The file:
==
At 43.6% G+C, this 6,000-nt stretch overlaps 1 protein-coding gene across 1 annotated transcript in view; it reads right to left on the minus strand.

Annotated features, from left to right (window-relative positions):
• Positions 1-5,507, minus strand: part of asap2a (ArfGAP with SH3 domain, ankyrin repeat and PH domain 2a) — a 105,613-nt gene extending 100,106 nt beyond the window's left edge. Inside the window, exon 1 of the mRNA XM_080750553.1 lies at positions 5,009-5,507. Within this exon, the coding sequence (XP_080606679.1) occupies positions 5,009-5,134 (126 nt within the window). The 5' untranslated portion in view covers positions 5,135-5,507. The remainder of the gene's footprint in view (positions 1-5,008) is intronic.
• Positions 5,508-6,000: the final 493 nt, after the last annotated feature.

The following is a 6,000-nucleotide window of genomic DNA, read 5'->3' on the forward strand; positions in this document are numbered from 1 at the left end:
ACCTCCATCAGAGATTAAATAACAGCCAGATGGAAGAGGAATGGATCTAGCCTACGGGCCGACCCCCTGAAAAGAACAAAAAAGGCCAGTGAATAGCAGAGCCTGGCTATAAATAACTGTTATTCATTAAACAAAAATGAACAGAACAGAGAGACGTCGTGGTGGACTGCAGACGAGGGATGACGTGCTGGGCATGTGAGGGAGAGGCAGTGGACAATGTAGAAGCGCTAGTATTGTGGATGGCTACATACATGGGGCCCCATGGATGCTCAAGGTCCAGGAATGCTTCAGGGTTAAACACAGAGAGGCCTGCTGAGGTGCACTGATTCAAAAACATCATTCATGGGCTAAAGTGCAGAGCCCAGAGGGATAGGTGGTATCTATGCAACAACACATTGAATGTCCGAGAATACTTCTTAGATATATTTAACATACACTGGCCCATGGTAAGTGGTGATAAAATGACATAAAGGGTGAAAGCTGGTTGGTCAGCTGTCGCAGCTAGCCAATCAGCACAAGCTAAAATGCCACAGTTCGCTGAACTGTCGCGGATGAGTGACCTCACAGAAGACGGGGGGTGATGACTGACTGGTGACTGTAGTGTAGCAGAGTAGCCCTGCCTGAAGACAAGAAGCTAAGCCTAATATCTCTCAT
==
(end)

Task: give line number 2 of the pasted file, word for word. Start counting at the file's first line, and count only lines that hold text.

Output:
Annotated features, from left to right (window-relative positions):